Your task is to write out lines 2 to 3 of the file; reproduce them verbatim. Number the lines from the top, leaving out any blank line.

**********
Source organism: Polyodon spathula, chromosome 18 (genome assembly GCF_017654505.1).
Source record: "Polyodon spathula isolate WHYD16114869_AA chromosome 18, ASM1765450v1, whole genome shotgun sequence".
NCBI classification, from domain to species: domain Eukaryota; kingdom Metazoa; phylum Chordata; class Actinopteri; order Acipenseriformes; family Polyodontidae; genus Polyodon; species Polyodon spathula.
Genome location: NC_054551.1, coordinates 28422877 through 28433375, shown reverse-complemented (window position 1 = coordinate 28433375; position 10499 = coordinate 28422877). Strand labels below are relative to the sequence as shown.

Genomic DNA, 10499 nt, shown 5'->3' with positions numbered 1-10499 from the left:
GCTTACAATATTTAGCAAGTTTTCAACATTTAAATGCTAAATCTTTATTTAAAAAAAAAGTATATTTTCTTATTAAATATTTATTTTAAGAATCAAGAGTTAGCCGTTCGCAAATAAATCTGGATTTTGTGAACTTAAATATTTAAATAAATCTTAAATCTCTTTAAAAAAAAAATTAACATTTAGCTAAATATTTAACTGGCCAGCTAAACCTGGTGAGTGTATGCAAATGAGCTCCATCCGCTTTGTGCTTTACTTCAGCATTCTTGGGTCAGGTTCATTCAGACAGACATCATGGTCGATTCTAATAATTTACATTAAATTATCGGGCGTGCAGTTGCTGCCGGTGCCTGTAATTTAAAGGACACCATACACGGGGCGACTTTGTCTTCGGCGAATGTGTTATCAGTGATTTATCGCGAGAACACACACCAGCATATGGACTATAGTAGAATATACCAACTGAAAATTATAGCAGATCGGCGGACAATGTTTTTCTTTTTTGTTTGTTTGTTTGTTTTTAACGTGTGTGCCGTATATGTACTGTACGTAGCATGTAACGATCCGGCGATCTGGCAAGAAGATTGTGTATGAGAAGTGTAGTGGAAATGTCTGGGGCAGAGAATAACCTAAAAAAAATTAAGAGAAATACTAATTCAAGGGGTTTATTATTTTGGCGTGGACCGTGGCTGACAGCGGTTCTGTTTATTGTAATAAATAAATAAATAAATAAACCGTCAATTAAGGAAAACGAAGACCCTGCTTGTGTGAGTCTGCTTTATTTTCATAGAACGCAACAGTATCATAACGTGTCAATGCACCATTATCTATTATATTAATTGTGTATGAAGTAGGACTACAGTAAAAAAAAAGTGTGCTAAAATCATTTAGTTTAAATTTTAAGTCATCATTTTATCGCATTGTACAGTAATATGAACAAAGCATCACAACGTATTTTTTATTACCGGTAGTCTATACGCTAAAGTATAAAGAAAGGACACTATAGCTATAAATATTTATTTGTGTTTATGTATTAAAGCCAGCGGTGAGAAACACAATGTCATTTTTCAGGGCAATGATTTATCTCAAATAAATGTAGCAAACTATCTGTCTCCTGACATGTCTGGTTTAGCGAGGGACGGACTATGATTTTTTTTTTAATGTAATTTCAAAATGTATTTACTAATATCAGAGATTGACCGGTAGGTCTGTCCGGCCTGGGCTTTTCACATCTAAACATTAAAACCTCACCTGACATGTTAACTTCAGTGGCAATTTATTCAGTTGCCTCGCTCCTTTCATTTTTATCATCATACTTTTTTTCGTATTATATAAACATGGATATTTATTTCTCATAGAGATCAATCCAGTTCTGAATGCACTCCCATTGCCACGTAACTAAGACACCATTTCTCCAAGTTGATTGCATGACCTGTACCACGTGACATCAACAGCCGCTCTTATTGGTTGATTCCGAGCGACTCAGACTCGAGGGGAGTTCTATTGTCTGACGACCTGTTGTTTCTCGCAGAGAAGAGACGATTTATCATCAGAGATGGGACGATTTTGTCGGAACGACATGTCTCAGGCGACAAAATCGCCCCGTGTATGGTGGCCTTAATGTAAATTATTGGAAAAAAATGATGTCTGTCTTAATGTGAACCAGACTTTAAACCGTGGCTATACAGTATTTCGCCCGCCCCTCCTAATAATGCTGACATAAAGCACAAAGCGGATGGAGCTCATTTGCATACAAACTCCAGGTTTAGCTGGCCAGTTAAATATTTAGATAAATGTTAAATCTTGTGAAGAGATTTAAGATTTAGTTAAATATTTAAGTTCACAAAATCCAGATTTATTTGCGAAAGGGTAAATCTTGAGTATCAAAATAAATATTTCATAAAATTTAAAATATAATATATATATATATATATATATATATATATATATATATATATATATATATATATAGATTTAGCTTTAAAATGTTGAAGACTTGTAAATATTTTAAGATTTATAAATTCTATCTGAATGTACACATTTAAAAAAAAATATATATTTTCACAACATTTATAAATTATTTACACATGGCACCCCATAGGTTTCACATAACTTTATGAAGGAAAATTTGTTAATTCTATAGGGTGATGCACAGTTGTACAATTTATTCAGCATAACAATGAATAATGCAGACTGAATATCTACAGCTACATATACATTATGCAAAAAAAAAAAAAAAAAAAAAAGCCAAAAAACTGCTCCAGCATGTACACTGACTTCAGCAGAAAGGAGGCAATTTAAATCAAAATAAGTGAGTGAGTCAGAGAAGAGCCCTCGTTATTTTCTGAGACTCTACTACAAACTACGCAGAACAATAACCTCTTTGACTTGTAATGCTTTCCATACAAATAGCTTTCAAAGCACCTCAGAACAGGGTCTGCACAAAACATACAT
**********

Source record: "Polyodon spathula isolate WHYD16114869_AA chromosome 18, ASM1765450v1, whole genome shotgun sequence".
NCBI classification, from domain to species: domain Eukaryota; kingdom Metazoa; phylum Chordata; class Actinopteri; order Acipenseriformes; family Polyodontidae; genus Polyodon; species Polyodon spathula.